13 Replies to “God is a God of Second Chances”

  1. Not sure the I read this the first time. But I love the veggie tales about Jonah. I can relate to Jonah God ask me to go one direction I go another. It seems like you are telling my story in your second chance story. I tend to shy away from people. I don't like change because of the discomfort it bring. This does inspire me to think about challenging myself a little more to get out of my comfort zone.

    1. Certainly does seem like we have similar struggles based on your brief synopsis of yours. What has helped me most is to have people who love me enough to challenge me to get outside of my comfort zone. As easily as I could seclude myself, I know it's not healthy, nor is it scriptural. Looking forward to your thoughts on the rest of the series!

  2. I think that the longer I'm a Christian, the more important it is for me to be reminded of God's mercy. For some reason we can easily slip into the mindset that forgets the depths of our sin and what God really saved us from. I find that when I keep God's mercy at the front of my mind it dramatically changes how I interact with others.
    My recent post Not Even War Will Stop the Church in Ukraine!

    1. I completely agree, Caleb. The Gospel – what God did for us – totally changes how we approach everything if we truly keep it as our focus. You hit on a key aspect of where God has been taking me lately in my studies.

  3. I think I missed it the first time, or my memory fails, could be either! I have not thought about the plant either, but I do know God is not only into second chances, but third and fourth and more, as many as I need. I am so grateful for that! I have been out in nature today and as I have looked at the stars last night, the trees, water and animals today I can feel God with me. So thankful for every opportunity He affords.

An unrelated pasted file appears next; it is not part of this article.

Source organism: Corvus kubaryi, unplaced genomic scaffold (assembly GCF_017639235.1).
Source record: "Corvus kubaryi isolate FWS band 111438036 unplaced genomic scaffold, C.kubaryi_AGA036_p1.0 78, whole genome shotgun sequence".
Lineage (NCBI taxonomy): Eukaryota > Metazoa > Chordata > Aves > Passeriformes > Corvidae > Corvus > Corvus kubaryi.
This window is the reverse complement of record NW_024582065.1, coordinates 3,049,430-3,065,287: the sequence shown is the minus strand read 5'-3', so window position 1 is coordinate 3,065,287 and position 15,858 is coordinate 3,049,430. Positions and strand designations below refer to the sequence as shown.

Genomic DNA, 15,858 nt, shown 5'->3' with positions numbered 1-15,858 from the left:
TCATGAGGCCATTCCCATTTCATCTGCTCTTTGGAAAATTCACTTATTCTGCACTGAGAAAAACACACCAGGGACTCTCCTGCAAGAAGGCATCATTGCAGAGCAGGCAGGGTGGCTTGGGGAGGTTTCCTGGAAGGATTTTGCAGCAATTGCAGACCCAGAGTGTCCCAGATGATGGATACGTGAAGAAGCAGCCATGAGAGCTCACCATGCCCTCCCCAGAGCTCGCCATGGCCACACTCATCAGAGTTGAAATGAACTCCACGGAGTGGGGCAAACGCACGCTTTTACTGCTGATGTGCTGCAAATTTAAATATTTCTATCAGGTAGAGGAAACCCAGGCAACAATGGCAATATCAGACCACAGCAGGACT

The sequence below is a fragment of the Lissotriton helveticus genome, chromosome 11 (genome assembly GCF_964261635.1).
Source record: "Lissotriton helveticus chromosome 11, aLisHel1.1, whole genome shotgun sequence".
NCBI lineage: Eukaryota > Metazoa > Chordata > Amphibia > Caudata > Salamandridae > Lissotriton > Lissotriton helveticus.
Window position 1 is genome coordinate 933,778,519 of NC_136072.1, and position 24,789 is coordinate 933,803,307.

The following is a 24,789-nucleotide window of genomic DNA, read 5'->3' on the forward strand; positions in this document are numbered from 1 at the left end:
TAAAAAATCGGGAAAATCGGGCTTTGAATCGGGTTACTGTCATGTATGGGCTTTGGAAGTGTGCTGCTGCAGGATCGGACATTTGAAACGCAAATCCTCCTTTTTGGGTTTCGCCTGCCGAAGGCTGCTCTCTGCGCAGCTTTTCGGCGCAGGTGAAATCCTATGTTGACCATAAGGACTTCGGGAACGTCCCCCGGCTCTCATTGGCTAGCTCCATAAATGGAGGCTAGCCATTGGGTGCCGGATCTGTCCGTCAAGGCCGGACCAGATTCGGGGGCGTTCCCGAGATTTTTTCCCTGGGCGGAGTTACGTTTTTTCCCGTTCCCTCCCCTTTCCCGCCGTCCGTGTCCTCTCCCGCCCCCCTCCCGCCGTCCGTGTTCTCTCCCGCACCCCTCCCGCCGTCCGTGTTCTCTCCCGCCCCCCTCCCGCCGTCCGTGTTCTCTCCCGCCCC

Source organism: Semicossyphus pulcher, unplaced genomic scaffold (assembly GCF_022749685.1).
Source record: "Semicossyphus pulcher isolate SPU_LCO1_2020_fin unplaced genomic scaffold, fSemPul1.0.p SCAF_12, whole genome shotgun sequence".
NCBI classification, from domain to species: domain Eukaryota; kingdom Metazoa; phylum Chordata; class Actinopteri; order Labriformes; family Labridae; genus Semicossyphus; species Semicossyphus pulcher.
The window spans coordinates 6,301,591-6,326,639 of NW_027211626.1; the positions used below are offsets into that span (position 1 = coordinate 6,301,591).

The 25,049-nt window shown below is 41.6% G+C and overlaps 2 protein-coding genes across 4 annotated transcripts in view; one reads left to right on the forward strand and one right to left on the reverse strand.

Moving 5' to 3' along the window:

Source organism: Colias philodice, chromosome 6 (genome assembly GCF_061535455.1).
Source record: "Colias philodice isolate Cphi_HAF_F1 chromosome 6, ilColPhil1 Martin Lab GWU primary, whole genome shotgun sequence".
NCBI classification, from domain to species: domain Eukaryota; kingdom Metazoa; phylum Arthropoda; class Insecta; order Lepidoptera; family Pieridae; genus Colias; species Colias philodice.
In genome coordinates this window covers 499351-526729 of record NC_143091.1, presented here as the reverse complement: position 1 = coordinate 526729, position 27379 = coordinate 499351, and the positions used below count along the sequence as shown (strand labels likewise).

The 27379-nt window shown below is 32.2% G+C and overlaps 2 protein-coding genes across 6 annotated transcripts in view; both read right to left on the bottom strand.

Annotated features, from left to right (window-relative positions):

4. I am so thankful for His second chances. I had a hard time believing His way was best for me. I had this right/wrong attitude about things, and if something wasn't wrong I couldn't understand why God might not allow it. And I wallowed. After all I was doing my best to do everything "right." By God's grace I've grown to believe that His plans for me are not about right/wrong but they are best. Trust and hope have replaced depression. Words don't sufficiently express my gratitude. It has changed everything . . . not the circumstances, but everything within. Blessings Kari. Thanks for running this again.
    My recent post Things Christians Complain About

    1. Great point, Deb. So often, our choices are not about what's right and what's wrong but what's best. We more often have to choose among good, better and best rather than bad and good. Your focus on the Gospel message and how it motivates you is inspiring, Deb. Letting gratitude drive all that we do is such a key for our lives. Have you heard of the book "What's Best Next?" by Matt Perman? It gets at just this point. Might be something for you to think about reading. It lines up with your perspective for sure and applies it to being productive and effective.

  5. I'm so thankful we serve a God who is slow to anger and quick to forgive. Knowing myself I need all the grace and mercy He offers. Great post Bill!

Leave a Reply

Your email address will not be published. Required fields are marked *